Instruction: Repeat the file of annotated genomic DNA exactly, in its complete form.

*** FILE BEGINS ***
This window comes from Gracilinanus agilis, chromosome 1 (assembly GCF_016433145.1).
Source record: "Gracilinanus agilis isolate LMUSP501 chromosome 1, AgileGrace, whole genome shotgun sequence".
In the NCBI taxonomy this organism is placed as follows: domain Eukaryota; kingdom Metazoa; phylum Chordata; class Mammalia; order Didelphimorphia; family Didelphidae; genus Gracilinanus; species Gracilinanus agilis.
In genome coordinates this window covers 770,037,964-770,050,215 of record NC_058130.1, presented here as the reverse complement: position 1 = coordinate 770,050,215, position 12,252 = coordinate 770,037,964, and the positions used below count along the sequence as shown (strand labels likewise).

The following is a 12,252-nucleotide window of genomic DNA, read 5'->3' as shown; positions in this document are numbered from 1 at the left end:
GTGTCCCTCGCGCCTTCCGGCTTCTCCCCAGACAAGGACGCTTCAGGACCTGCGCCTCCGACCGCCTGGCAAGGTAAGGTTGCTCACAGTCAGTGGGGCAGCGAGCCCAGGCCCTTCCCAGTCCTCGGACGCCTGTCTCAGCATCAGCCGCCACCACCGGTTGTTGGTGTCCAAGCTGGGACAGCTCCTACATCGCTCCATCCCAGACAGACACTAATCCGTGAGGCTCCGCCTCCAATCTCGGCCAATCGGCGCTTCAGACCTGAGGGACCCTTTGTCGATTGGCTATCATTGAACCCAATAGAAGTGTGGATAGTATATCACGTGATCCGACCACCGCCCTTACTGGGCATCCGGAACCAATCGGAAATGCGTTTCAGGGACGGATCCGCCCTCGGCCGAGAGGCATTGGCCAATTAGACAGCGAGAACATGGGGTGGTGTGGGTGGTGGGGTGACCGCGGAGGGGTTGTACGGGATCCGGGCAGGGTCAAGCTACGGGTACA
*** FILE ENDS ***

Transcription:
This window comes from Gracilinanus agilis, chromosome 1 (assembly GCF_016433145.1).
Source record: "Gracilinanus agilis isolate LMUSP501 chromosome 1, AgileGrace, whole genome shotgun sequence".
In the NCBI taxonomy this organism is placed as follows: domain Eukaryota; kingdom Metazoa; phylum Chordata; class Mammalia; order Didelphimorphia; family Didelphidae; genus Gracilinanus; species Gracilinanus agilis.
In genome coordinates this window covers 770,037,964-770,050,215 of record NC_058130.1, presented here as the reverse complement: position 1 = coordinate 770,050,215, position 12,252 = coordinate 770,037,964, and the positions used below count along the sequence as shown (strand labels likewise).

The following is a 12,252-nucleotide window of genomic DNA, read 5'->3' as shown; positions in this document are numbered from 1 at the left end:
GTGTCCCTCGCGCCTTCCGGCTTCTCCCCAGACAAGGACGCTTCAGGACCTGCGCCTCCGACCGCCTGGCAAGGTAAGGTTGCTCACAGTCAGTGGGGCAGCGAGCCCAGGCCCTTCCCAGTCCTCGGACGCCTGTCTCAGCATCAGCCGCCACCACCGGTTGTTGGTGTCCAAGCTGGGACAGCTCCTACATCGCTCCATCCCAGACAGACACTAATCCGTGAGGCTCCGCCTCCAATCTCGGCCAATCGGCGCTTCAGACCTGAGGGACCCTTTGTCGATTGGCTATCATTGAACCCAATAGAAGTGTGGATAGTATATCACGTGATCCGACCACCGCCCTTACTGGGCATCCGGAACCAATCGGAAATGCGTTTCAGGGACGGATCCGCCCTCGGCCGAGAGGCATTGGCCAATTAGACAGCGAGAACATGGGGTGGTGTGGGTGGTGGGGTGACCGCGGAGGGGTTGTACGGGATCCGGGCAGGGTCAAGCTACGGGTACA